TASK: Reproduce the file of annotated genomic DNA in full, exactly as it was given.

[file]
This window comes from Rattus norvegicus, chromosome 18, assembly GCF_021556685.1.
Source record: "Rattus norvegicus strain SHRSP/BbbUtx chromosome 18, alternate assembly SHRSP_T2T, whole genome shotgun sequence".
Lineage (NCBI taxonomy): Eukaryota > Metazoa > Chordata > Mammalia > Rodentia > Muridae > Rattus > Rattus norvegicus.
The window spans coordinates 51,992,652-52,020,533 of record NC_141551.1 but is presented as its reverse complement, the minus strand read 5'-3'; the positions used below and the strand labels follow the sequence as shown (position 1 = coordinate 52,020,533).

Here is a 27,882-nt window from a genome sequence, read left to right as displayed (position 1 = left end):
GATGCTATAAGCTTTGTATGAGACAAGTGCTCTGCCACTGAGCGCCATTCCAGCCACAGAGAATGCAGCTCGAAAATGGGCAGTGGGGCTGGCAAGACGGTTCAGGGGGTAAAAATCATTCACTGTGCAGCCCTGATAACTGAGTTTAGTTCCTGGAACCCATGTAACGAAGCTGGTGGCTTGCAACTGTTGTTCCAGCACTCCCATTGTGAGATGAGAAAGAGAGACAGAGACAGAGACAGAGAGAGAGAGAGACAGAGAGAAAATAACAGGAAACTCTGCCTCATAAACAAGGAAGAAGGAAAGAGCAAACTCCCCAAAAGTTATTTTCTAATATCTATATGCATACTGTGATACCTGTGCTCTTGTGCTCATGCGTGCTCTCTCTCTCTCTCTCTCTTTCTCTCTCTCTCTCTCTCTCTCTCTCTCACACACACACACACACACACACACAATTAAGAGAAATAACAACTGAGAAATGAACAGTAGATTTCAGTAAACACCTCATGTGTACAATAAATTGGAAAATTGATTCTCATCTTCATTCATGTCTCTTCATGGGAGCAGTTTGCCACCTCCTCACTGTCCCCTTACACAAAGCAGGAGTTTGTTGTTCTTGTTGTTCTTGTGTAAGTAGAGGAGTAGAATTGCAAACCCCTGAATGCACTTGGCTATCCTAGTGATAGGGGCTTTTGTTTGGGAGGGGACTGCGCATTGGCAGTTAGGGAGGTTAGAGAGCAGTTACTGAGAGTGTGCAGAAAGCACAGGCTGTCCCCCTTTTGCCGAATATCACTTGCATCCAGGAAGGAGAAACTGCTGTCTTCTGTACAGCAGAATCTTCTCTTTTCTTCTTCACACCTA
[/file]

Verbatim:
This window comes from Rattus norvegicus, chromosome 18, assembly GCF_021556685.1.
Source record: "Rattus norvegicus strain SHRSP/BbbUtx chromosome 18, alternate assembly SHRSP_T2T, whole genome shotgun sequence".
Lineage (NCBI taxonomy): Eukaryota > Metazoa > Chordata > Mammalia > Rodentia > Muridae > Rattus > Rattus norvegicus.
The window spans coordinates 51,992,652-52,020,533 of record NC_141551.1 but is presented as its reverse complement, the minus strand read 5'-3'; the positions used below and the strand labels follow the sequence as shown (position 1 = coordinate 52,020,533).

Here is a 27,882-nt window from a genome sequence, read left to right as displayed (position 1 = left end):
GATGCTATAAGCTTTGTATGAGACAAGTGCTCTGCCACTGAGCGCCATTCCAGCCACAGAGAATGCAGCTCGAAAATGGGCAGTGGGGCTGGCAAGACGGTTCAGGGGGTAAAAATCATTCACTGTGCAGCCCTGATAACTGAGTTTAGTTCCTGGAACCCATGTAACGAAGCTGGTGGCTTGCAACTGTTGTTCCAGCACTCCCATTGTGAGATGAGAAAGAGAGACAGAGACAGAGACAGAGAGAGAGAGAGACAGAGAGAAAATAACAGGAAACTCTGCCTCATAAACAAGGAAGAAGGAAAGAGCAAACTCCCCAAAAGTTATTTTCTAATATCTATATGCATACTGTGATACCTGTGCTCTTGTGCTCATGCGTGCTCTCTCTCTCTCTCTCTCTTTCTCTCTCTCTCTCTCTCTCTCTCTCTCACACACACACACACACACACACACAATTAAGAGAAATAACAACTGAGAAATGAACAGTAGATTTCAGTAAACACCTCATGTGTACAATAAATTGGAAAATTGATTCTCATCTTCATTCATGTCTCTTCATGGGAGCAGTTTGCCACCTCCTCACTGTCCCCTTACACAAAGCAGGAGTTTGTTGTTCTTGTTGTTCTTGTGTAAGTAGAGGAGTAGAATTGCAAACCCCTGAATGCACTTGGCTATCCTAGTGATAGGGGCTTTTGTTTGGGAGGGGACTGCGCATTGGCAGTTAGGGAGGTTAGAGAGCAGTTACTGAGAGTGTGCAGAAAGCACAGGCTGTCCCCCTTTTGCCGAATATCACTTGCATCCAGGAAGGAGAAACTGCTGTCTTCTGTACAGCAGAATCTTCTCTTTTCTTCTTCACACCTA